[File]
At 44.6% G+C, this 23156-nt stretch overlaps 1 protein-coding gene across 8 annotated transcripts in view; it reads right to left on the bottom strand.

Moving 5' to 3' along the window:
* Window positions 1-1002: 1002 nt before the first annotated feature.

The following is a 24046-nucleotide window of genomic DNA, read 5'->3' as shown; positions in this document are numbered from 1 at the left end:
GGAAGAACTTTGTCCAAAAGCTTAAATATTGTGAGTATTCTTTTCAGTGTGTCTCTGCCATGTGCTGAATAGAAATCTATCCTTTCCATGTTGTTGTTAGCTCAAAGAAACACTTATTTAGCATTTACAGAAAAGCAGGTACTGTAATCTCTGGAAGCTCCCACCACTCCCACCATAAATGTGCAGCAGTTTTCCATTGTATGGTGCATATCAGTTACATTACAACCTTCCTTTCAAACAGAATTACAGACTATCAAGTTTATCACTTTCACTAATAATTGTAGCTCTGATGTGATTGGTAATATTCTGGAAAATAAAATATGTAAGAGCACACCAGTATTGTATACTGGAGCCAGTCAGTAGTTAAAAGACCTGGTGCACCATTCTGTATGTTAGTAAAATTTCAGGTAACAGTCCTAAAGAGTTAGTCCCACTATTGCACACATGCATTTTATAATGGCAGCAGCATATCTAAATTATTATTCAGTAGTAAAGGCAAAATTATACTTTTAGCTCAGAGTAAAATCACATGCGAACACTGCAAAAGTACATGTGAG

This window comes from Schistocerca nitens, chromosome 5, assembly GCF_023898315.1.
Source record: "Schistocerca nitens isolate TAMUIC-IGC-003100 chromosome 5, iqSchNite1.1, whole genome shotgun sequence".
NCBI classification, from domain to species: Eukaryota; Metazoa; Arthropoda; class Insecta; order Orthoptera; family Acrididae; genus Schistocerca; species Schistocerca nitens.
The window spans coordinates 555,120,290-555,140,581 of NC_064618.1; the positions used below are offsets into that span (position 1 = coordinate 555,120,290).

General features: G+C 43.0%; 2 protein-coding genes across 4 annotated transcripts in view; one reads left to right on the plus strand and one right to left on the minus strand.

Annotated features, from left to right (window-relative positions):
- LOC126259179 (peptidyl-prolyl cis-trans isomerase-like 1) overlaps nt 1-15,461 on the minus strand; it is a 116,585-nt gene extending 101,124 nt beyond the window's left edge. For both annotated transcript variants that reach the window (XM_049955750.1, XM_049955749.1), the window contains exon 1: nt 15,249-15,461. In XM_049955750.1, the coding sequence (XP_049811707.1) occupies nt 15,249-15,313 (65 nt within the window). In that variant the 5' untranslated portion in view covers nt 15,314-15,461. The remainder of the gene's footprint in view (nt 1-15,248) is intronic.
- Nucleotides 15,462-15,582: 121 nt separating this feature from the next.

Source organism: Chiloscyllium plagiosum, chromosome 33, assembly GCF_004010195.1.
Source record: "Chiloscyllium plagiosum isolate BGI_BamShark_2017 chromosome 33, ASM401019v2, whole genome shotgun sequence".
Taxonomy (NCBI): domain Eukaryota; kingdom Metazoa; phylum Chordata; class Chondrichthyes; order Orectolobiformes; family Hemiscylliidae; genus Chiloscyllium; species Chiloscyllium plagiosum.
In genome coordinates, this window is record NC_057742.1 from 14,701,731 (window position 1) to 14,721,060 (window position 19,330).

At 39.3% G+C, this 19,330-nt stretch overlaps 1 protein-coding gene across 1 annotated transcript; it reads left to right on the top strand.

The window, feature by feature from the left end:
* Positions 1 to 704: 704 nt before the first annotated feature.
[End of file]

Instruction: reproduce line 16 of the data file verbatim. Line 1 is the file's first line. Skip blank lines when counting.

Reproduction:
Taxonomy (NCBI): domain Eukaryota; kingdom Metazoa; phylum Chordata; class Chondrichthyes; order Orectolobiformes; family Hemiscylliidae; genus Chiloscyllium; species Chiloscyllium plagiosum.